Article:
The other day I overheard my 18-year-old nephew, (the one who does not speak Shona), talking to a friend over the phone. They were talking about a missing cellphone. My nephew casually mentioned the friend’s mother by her first name like she was another friend.
The conversations soon deteriorated into an exchange of swear words.
Before he switched off his phone in anger, I heard my nephew say, “I am going to get you, mother f****r.”
I tried to translate his swearing into Shona and the words could not be uttered.
There are some words that refuse to be spoken by a normal tongue, especially bad words referring to a mother’s name.
My nephew seemed to have forgotten or simply did not know that a mother’s name is never mentioned like that. A mother’s name is sacred.
When we were in primary school, the number one rule at St Columbus School was to honour your mother’s name and to never mention it when talking to anyone.
If a student said something bad referring to your mother, that student was given heavy punishment such as digging a big hole until he or she could stand in it up to the waistline.
We could mention our father’s name very easily. But never revealed or talked about mother’ first names.
It was just not done.
The last physical fight I ever had was in defence of my mother’s name. That was many years ago when we were herding cattle down by Save River, back in the village.
I was challenged to a fight by a boy called Panichi.
Normally, I would have just ignored him and swallowed his nasty abuse.
Panichi was one of those tall and skinny village boys who had failed Grade Five and dropped out of school.
He specialised in hunting rabbits and catching mice in the dry season.
When the rains came, Panichi looked after his family’s cattle and led us all to the best grazing pastures faraway from the village, usually somewhere further down the Save River valley. Panichi was good at everything, like milking a cow without tying its legs, weaving a whip, chamboko, in just a few minutes.
He could also fight with people his age and even those a lot older than he was.
I stayed away from Panichi until the day he challenged me to a fight for no reason at all.
But in order for us to fight, a reason had to be found.
Sairosi, the oldest herdboy among us, built two pyramids of sand next to each other.
He said one pyramid of sand was my mother’s breast and the other one belonged to Panichi’s mother’s breast.
The sand pyramids represented our mother’s honour.
Panichi lovingly remoulded his mother’s breast and stood back admiring it.
I did the same to my mother’s “breast”.
Then Panichi stepped forward and kicked my mother’s breast, demolishing it completely.
He danced on the spot until it was all flat.
My mother’s breast and honour was all gone.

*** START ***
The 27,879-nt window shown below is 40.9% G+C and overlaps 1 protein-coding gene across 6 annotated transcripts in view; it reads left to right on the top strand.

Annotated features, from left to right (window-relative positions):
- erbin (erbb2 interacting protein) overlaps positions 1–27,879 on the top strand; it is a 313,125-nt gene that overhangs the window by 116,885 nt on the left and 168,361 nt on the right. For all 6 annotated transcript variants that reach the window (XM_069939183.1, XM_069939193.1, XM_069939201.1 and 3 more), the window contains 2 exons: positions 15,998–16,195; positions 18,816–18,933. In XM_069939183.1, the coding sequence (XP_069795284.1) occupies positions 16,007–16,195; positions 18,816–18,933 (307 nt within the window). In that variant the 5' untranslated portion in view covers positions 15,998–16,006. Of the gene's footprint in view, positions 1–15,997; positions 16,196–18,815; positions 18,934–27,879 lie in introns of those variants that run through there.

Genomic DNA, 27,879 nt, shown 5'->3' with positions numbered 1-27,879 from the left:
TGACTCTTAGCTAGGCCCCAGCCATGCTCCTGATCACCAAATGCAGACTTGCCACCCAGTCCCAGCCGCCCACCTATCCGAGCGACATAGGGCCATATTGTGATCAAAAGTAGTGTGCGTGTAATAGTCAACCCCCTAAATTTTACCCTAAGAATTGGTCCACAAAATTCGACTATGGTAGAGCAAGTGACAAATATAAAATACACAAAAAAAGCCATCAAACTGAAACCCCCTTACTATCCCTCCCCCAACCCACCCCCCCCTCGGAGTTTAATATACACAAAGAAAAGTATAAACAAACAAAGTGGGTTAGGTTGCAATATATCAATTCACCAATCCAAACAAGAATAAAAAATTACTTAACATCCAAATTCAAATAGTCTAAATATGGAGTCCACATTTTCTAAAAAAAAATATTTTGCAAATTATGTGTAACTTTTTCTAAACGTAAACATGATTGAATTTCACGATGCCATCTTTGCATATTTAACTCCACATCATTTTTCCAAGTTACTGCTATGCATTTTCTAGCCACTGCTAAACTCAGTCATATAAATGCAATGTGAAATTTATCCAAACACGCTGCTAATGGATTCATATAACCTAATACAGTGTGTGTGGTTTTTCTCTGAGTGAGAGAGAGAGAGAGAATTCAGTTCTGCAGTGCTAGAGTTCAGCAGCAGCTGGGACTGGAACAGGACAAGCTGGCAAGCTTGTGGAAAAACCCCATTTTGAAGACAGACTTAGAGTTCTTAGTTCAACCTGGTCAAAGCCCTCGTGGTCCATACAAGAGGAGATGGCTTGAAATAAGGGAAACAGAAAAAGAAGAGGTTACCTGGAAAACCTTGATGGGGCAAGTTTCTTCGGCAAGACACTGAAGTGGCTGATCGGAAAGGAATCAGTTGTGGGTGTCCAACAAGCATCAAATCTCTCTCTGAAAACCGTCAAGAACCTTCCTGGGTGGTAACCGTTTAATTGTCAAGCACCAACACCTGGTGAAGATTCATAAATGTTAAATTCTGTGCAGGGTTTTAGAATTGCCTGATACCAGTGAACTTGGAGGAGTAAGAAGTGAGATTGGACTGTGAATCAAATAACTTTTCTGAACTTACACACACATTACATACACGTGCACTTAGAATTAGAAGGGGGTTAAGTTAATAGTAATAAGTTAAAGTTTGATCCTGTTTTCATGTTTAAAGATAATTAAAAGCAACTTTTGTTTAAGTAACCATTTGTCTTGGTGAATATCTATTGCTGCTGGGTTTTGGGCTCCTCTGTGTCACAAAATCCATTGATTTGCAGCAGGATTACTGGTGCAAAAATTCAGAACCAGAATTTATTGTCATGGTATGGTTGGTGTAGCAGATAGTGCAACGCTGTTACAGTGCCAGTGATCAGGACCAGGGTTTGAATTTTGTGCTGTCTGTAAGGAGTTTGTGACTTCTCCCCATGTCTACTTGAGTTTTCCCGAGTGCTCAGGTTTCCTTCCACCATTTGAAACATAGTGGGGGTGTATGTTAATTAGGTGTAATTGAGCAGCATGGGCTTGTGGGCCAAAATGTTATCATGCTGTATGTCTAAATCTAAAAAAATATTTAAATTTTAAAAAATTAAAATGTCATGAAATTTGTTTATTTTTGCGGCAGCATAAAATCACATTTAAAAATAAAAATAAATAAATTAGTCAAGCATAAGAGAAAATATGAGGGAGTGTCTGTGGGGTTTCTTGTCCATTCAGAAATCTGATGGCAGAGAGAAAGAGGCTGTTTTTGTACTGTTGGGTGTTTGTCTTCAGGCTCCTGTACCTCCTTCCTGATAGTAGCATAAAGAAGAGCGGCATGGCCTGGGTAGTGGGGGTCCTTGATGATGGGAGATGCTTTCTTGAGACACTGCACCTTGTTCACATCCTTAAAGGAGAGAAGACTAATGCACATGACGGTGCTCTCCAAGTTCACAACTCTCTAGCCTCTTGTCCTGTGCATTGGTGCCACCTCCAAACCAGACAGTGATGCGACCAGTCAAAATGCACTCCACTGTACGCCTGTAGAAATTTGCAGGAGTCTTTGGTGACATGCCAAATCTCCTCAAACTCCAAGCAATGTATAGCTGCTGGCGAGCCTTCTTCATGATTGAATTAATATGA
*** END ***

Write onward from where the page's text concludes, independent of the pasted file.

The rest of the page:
Everyone laughed and jeered at me.
Panichi performed some grotesque dances and sang a song whose lyrics involved my mother’s name, pointing at me saying, “Kamukonikoni ka ChiNelia katematema! Little insect, Nelia’s dark skinned daughter!”
Nelia was and still is my mother’s name. And I even hesitate to write it here.
We did not mention that name, ever.
But here was dumb Panichi, a boy who could not read or spell anything in English, dancing where my mother’s breast stood and worse still; he had shown disrespect by uttering my mother’s name in public.
I was ready for the fight, a real fight with fists, zvibhakera chaizvo. But first, I had to destroy Panichi’s mother’s breast to show him what I was made of.
Did Panichi not know that my totem was the Eland, Mhofu yeMukono, Chihera, the one who carries wasps on his hump, mutunhu unemago?
I took one look at his mother’s pyramid breast and gently stepped backwards to gather momentum.
Then I went for Panichi’s mother’s breast like I was kicking a ball straight through the goalposts.
I smashed it, sending all the sand flying in the air. It felt good. But not for long.
Before I could compose myself and get my fists ready for the duel, something smashed me on the eye and I saw the stars. I hit the river sand, landing smoothly on my right shoulder and cheek.
I lay there eating the sand. Akandibika.
I opened one eye and held on to the assaulted one.
Panichi looked like a giant, towering over me.
His fists were huge and his eyes red.
“Iwe, who told you that you can kick my mother’s breast. Iwe mwana wachiNeria!” he shouted.
I lay still, the pain in my eye throbbing. Panichi jeered at me and everyone laughed.
Sairosi helped me to get up, examined my eye, turned to Panichi and said, “When we fight, we do not want to cause harm to each other, hatikuvadzane. Also we do not mention our mother’s names like that because they are sacred. Zita ramai rinoyera.” Sairosi said I should go home and he would bring my cattle with him.
As I walked home through the forests, half blind and holding on to my injured swelling eye with leaves, I felt the pride of having defended the honour of my mother’s name. I promised myself, as every good daughter and son should, to fight against any mention of my mother’s name in public.